John and Samuel Adams

Samuel Adams was a second cousin to the second president of the United States, John Adams. He was one of the Founding Fathers and was a politician in Massachusetts, where he was born. Samuel was a graduate of Harvard University and one of the major figures in the American Revolution.

Samuel and John Adams were both powerful names in connection with the Revolution that started in the Massachusetts towns of Lexington and Concord. They were cousins, but people called them the Adams brothers. Samuel was the son of a brewer, and although he did not achieve success as a brewer and businessman, he turned out to be a great politician. Early in his public service career, he worked as a tax collector. This made him vulnerable to suspicion of being a British agent. Samuel may have sharply sensed this, and he forged good relationships with the businessmen of Boston and did excellent work through his knowledge of the tax codes. Along with his cousin, he was a leader of the people, a leader who often let himself be seen by those he wanted to lead and often made speeches in public.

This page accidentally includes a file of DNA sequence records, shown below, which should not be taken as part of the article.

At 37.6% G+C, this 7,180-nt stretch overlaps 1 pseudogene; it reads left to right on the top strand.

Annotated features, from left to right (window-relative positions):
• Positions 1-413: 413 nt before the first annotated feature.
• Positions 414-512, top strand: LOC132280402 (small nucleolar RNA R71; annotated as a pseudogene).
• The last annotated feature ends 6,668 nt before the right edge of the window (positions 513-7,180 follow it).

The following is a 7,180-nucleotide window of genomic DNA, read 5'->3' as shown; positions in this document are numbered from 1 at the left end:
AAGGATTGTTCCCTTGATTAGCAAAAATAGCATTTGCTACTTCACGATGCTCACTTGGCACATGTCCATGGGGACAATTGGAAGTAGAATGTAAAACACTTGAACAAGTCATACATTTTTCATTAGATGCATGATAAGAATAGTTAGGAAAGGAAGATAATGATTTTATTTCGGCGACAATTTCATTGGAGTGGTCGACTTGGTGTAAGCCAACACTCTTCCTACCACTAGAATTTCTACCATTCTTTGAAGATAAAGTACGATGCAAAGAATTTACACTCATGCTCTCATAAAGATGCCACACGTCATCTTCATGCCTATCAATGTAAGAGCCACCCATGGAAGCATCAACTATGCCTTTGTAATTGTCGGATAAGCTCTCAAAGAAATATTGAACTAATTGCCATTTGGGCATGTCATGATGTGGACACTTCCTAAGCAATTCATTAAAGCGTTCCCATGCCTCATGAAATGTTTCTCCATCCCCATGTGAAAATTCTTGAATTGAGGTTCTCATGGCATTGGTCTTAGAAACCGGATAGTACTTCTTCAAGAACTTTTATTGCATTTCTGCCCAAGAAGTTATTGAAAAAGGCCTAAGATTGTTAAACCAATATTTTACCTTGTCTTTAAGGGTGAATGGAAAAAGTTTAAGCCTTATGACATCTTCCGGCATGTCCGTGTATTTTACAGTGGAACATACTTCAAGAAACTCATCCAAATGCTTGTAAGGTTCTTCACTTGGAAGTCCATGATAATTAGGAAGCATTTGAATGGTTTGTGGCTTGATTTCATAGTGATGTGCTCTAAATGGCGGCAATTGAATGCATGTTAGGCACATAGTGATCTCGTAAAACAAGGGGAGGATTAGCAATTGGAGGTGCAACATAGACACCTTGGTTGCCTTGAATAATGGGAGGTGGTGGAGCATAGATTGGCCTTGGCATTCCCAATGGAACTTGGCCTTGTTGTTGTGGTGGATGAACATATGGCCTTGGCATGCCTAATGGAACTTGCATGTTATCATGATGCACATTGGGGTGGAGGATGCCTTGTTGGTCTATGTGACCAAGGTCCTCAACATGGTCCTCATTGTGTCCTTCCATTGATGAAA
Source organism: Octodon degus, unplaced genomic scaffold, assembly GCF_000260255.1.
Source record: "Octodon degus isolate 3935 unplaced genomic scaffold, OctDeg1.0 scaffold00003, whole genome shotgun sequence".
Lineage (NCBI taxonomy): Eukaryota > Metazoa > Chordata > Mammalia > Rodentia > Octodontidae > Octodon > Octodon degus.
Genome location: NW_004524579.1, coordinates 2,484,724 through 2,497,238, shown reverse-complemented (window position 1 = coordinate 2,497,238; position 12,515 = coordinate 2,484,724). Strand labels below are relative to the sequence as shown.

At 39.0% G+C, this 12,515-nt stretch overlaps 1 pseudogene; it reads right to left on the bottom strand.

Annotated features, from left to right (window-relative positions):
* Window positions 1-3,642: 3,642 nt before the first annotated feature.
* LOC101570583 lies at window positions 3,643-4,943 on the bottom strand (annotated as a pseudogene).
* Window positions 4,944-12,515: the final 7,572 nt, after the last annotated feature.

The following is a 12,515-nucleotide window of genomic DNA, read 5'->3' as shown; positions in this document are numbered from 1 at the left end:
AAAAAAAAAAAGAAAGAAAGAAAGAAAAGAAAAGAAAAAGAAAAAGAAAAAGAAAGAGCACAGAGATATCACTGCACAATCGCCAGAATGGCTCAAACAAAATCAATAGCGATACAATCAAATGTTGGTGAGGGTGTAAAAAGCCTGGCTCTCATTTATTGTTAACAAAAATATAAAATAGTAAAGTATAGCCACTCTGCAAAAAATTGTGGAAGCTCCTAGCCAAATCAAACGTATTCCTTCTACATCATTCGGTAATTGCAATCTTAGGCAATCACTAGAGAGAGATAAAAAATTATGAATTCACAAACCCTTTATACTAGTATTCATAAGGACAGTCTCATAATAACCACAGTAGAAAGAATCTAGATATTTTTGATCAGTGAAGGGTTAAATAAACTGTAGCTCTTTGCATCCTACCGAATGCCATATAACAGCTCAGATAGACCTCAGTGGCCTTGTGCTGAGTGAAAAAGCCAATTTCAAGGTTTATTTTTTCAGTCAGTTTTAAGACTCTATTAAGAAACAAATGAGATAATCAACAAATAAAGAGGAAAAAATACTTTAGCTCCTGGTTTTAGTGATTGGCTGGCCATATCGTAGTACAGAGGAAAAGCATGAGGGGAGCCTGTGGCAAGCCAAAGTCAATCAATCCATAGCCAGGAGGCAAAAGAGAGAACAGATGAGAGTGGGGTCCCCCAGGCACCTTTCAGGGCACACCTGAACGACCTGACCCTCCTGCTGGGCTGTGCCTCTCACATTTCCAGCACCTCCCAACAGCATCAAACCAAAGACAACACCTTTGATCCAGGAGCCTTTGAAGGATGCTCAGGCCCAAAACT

In 1765, Samuel was elected to the lower house of the Massachusetts Assembly and served in his capacity until 1774. He was a friend of the political philosopher Thomas Paine, and he upheld the republican system of government.

After serving in the Massachusetts Assembly for many years, he was appointed as a member of the council in Boston. After this, he was chosen to join the Continental Congress as a representative. While serving in Congress, his colleagues were impressed by his oratorical prowess and intense desire for independence from Great Britain. Samuel signed the Declaration of Independence in 1776. Five years later, he went back home to Massachusetts and led the state in drafting a constitution. He was eventually elected as governor in 1794 and was re-elected year after year until 1797 when he was forced to retire because of involuntary muscle tremors. 

Because of his illness, he was unable to write in the last years of his life. Samuel died on the 2nd of October, 1803.

John Adams wrote of his cousin, Samuel, as a man who had “the most thorough understanding of liberty.”